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Denis T

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  1. This thought just came across my mind and it really got me thinking. Currently, the Y-U-S line has 32 stations, with the extention from Downsview north to Vaughan, it would have 38 stations, and IF it ever gets extended from Finch to Richmond Hill according to the current station plans, it would have 44 stations across the whole line. It has me wondering, would this make the line way too long and more of a nightmare to manage? Now, if the line went in a straight line across the city like the B-D line and the upcoming E-S-C LRT, at least it would have a valid point of connecting one area to another that are very far distances from each other. In the case of the Y-U-S line though, it is shaped like a U, and having the line be very long like this, it just really does not make any sense what-so-ever, considering that aside from transit fans and other people interested in subways and trains in general, ordinary folks would not travel from Richmond Hill Centre or Finch to Vaughan Metropolitan Centre the whole distance of the Y-U-S line. Having said that, I would like to know your ideas on this and solutions, like for example splitting the line into 2. Fire away any thoughts and ideas you guys may have on this!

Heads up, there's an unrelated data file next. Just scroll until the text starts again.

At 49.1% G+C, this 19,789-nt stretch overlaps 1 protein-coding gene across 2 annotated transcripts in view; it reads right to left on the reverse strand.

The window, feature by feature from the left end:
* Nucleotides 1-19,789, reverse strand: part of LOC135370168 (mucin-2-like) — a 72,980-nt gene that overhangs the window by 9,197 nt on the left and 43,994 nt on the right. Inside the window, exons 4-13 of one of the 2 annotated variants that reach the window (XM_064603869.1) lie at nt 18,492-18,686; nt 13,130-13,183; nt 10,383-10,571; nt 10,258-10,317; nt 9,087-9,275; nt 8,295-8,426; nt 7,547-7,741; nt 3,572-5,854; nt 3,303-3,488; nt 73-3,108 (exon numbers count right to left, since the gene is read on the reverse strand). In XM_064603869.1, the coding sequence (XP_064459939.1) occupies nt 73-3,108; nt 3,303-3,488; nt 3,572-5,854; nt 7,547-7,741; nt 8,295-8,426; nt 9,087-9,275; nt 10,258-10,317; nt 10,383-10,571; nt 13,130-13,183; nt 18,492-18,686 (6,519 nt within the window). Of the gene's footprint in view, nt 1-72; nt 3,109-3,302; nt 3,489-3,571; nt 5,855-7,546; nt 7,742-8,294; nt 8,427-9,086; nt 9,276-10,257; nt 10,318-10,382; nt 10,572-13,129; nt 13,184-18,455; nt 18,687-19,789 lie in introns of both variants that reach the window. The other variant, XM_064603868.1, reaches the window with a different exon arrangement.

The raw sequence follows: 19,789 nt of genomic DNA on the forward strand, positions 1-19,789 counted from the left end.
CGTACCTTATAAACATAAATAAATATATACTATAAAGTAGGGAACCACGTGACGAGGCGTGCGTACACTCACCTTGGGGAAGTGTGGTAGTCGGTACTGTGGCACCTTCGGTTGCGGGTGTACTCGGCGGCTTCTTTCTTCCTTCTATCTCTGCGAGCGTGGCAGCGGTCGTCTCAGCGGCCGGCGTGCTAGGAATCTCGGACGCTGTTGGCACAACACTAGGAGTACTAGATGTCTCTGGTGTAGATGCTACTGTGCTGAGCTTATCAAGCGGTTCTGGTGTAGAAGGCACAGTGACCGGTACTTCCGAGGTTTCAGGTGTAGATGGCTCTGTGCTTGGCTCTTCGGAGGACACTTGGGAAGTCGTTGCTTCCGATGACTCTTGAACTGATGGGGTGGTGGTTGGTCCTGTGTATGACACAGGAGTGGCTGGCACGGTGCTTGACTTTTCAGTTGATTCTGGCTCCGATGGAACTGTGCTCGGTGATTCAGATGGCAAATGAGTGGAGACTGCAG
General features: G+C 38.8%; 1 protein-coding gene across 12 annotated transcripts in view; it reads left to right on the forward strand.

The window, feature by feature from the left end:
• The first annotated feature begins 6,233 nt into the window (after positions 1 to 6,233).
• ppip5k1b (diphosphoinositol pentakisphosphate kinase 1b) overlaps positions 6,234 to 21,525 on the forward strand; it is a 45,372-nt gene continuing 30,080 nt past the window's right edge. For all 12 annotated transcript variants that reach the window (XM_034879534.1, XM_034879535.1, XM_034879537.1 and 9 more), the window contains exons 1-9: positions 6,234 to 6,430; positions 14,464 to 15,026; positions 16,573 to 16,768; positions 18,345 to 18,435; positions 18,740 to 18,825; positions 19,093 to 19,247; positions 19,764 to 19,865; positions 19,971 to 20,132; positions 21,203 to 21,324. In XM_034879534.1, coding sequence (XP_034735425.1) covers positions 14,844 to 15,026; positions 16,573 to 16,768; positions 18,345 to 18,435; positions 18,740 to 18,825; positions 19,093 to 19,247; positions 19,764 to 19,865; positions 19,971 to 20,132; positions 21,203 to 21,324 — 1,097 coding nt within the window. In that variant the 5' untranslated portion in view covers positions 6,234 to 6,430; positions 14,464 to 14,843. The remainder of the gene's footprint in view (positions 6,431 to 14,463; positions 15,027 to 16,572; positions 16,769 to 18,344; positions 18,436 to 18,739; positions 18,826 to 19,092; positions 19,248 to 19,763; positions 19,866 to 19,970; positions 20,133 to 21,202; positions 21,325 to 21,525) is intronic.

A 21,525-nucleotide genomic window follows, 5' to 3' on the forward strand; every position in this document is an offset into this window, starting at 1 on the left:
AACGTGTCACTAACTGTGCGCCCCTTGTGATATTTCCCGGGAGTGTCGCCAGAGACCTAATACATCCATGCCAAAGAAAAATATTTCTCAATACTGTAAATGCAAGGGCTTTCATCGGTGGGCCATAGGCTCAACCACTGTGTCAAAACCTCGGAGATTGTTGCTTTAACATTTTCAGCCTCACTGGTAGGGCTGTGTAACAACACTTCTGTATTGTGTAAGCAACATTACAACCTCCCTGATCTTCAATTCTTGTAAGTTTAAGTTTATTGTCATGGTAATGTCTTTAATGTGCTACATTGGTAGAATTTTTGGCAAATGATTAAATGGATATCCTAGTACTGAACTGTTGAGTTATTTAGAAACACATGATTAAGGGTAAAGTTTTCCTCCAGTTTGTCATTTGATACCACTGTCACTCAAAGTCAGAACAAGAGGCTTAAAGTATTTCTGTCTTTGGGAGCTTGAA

2. Hi. I'm new to posting here, but have been lurking around for a while. Anyway, ever since the news came out about Metrolinx and the TTC having a hard time trying to decide how to get the Eglinton line across the Don Valley, it really got me thinking. I would say that the best option for building the eastern section of the line is a Transit City surface alignment, with changes to still make the line truly rapid and reliable. Instead of having the LRV's stop for traffic lights at the major intersections, I was thinking it would be much better for just the stations themselves to be grade separated, but in between them, have the tracks run at street level in their own median right of way, without having to stop at a red traffic light. It's kind of like the 202 Northeast line in Calgary, but in this case, no level crossings, no flashing lights, and no lowering arms would be needed. The LRV's can dip down into a ditch under the intersection where the station is located and have an overpass that the automobiles, cyclists and buses can use, or the intersection can be lowered so the LRT line can use the overpass for grade separation and the automobiles, buses, and cyclists can pass underneath the station. Of course I am no expert transit planner, but with tight budgets nowadays and massive debt problems all around, reducing the cost by running on the surface while having grade separation when needed, I think that is the best choice. Now if only Rob Ford could get that through his thick skull and come to terms with the fact that his paranoia of surface LRT and a fetish for expensive underground rail is not the way to do things, especially when both the province and city are sunk in debt up to their knees.
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